Another suggested source for werewolves is that they are wolves who have managed to turn themselves into humans - most of the time. I first encountered this with Stan Freberg's Madison Avenue Werewolf, where a wolf transforms into an advertising executive. I next encountered this idea in Larry Niven's fantasy setting (it seems at first somewhat out of character, no? However, it is handled in proper Niven style).
Animals becoming humans is not a new idea. The pink dolphins of some rivers in South America are believed by superstitious locals to be able to become humans. One can find them at dances, only to disappear before dawn - sometimes after conceiving a child!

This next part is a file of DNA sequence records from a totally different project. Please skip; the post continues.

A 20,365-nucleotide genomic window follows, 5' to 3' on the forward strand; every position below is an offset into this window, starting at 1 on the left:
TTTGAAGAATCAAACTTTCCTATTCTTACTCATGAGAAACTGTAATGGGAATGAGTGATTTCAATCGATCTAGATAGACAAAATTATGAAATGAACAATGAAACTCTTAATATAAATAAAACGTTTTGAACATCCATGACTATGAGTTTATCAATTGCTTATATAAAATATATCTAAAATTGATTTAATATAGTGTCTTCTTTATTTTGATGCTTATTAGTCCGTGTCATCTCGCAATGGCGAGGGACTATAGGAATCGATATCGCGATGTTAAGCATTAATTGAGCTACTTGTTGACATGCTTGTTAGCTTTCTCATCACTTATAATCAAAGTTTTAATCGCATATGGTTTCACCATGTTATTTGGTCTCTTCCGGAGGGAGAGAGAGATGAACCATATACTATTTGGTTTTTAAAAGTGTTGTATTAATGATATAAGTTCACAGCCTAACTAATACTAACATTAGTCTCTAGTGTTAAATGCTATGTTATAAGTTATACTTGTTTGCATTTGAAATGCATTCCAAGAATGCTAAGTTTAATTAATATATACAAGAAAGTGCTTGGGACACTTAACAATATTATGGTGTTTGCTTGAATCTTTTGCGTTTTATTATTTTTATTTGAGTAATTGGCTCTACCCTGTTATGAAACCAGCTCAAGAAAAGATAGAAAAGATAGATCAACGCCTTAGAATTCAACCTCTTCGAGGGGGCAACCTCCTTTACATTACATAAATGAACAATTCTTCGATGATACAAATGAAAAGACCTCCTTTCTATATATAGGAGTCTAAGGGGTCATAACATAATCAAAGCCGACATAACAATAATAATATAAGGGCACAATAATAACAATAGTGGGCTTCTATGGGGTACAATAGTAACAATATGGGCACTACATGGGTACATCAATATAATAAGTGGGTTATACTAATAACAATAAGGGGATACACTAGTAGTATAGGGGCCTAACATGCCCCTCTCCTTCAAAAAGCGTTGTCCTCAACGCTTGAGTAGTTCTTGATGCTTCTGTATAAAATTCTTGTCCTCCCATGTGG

The werewolf's day/night dichotomy is related to Dr. Jekyll and Mr. Hyde more than, say, the day/night inversion of vampires. It indicates that there are two competing modes of thought: civilized or wild, thoughtful or thoughtless, morally aware or not. This interpretation of werewolves is standard enough that it has been used to indicate a state of psyche, even without a physical transformation. Hesse's Steppenwolf conceptualizes himself at first as a man-wolf, a shifting psyche half wild and half civilized.